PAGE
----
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Expression and a Hierarchy of Edges

Dear <<First Name>>,

When I am concerned with the effectiveness of edge quality, it is because I am striving to make a painting feel more true to the way I see.
The study of edges plays a big role in the expression of form in a painting, but it is not the complete answer.  Instead, it is a piece of the puzzle that is the wondrous adventure of painting realistically.
There are many ways to study edges and to improve your skill in painting them.   My way of learning about them is to study paintings I admire and look at the edges in these paintings to see how they are treated.  I have also classified the different edges found in paintings and established a visual hierarchy, from the sharpest to the most subtle.
I personally categorize edges into four groups.
  1. Rough or Jagged edges are visually the strongest edge quality in that the human eye notices them the most
  2. Smooth/Hard edges are visually the next strongest edge, particularly when value contrast is extreme.
  3. Blended or Melting edges are visually neutral, in that they are neither strong or weak;  they just exist.
  4. Lost edges are virtually invisible in a painting; with these edges, the contour line of an object is totally obliterated in order to meld with the adjacent value and color notes. (Not in hierarchy grid below, because there is not distinguishing difference and would be seen as a solid box of value).
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This hierarchy is not a set-in-stone categorization of edge types, but more of a guideline to consider, because you can combine edge qualities.  For example, some jagged edges can shift from hard, to soft and melting, to lost.  Flowers do this all the time. 
The trick is to not overdo your edges, and by this I mean that you need to use a variety of edges along the contour of the objects.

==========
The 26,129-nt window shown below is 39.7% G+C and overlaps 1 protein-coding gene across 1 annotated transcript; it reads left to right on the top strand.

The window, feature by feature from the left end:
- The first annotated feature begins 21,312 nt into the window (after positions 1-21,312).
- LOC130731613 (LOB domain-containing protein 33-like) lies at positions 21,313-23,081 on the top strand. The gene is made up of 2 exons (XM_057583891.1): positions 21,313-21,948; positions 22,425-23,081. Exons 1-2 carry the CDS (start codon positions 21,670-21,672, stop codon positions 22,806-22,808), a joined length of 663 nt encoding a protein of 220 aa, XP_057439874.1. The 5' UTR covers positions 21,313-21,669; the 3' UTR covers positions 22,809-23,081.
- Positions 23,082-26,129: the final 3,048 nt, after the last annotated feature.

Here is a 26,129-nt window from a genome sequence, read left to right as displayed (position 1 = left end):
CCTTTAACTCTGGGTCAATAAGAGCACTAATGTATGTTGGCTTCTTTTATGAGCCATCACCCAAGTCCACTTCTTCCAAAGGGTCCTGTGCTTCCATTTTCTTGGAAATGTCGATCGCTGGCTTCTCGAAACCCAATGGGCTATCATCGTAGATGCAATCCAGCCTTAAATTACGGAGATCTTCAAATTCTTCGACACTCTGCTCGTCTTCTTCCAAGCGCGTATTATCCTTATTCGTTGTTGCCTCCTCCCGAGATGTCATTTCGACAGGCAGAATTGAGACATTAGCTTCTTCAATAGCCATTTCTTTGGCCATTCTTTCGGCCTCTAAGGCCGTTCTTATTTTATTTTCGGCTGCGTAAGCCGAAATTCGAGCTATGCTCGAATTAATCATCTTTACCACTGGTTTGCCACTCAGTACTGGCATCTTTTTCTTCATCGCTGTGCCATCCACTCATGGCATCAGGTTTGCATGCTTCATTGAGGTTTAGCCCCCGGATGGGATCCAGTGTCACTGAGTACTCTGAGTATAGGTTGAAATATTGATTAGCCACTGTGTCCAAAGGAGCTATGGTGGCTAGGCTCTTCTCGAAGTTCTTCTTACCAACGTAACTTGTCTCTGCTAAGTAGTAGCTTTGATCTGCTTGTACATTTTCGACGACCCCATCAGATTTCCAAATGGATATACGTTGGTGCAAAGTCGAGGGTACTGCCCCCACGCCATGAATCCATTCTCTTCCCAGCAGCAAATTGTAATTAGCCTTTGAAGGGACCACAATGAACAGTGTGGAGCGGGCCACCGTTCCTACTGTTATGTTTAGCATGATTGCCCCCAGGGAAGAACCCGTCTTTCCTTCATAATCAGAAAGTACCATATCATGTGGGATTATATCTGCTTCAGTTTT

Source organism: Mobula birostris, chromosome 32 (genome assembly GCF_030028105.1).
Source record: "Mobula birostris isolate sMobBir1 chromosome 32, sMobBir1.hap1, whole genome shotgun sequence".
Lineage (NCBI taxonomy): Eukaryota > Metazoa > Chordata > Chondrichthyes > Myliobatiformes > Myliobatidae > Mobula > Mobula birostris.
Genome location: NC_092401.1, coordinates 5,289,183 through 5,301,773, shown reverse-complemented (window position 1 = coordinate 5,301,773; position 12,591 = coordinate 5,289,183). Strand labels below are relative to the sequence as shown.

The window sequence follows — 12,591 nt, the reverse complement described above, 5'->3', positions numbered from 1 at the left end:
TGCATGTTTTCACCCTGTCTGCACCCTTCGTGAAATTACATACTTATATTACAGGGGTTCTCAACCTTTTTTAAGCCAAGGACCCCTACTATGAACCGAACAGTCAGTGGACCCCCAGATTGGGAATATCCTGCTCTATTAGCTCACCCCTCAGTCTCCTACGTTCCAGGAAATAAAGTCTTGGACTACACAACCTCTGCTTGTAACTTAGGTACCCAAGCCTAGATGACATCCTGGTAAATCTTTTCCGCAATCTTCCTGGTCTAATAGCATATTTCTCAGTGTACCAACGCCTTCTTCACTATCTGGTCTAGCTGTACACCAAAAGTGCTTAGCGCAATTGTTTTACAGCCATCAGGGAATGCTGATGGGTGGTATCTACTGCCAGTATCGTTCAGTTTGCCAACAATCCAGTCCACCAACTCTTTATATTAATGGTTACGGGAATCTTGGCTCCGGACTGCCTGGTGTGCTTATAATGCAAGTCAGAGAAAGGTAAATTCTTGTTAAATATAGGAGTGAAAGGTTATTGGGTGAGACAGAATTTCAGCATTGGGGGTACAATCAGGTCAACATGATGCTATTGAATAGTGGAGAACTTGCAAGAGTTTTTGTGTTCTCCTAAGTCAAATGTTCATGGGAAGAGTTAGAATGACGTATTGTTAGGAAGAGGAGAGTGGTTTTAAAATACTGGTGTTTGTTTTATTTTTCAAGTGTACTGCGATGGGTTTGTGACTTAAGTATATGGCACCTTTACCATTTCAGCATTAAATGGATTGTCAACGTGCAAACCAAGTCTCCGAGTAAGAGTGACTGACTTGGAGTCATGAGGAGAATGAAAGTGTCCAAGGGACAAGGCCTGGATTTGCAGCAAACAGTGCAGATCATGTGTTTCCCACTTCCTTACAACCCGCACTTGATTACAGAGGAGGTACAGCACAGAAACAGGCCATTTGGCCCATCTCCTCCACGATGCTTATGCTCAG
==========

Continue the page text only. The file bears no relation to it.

A uniform and unrelieved contour is visually monotonous and uninteresting. The contour of a single object can shift several times within a painting. This variety found in edges tricks the perception of the viewer into recognizing and feeling the sense of space in a painting. And this is because edge variety mimics the way we actually see.  We do not see everything in clear focus at once.  Instead, only one area of our field of vision is in focus at a time, while all other areas fade out of focus to varying degrees.
A favorite exercise I like to do is to look at a favorite painting and identify within that painting the four types of edges. 

Years ago when I was in an exhibition looking at a Titian painting I was struck by the variety of edges he used. Still to this day, when I have a strong horizontal line in my composition, I will think of how he subdued the horizon line of the sea in some areas, yet in other areas he reinforced the visual horizon.  I try to treat my own horizon line in the same way.
Venus Anadyomene by Titian
This entire painting is a masterful expression of form and space where edge quality plays an important role.

Today, I want you to think about edge quality and how you can vary a contour in the painting you are currently working on.

With warm regards,


Two Openings are available in the
Winter Term Semi-Private Art Lessons
in my Home Studio

Winter term starts Saturday, January 6th at 9:30am
To learn more please visit the webpage, and feel free to email me with any questions.

Group Classes at Great Falls, VA

Winter term starts Wednesday, January 24th

Floral Still Life with Oils

with Elizabeth Floyd
Wednesdays 2-5pm

Painting with Oils
with Elizabeth Floyd
Wednesdays 6:30-9:30pm

To learn more please visit the webpage, and feel free to email me with any questions.

Copyright © 2018 eLIZabeth Floyd Fine Art, All rights reserved.

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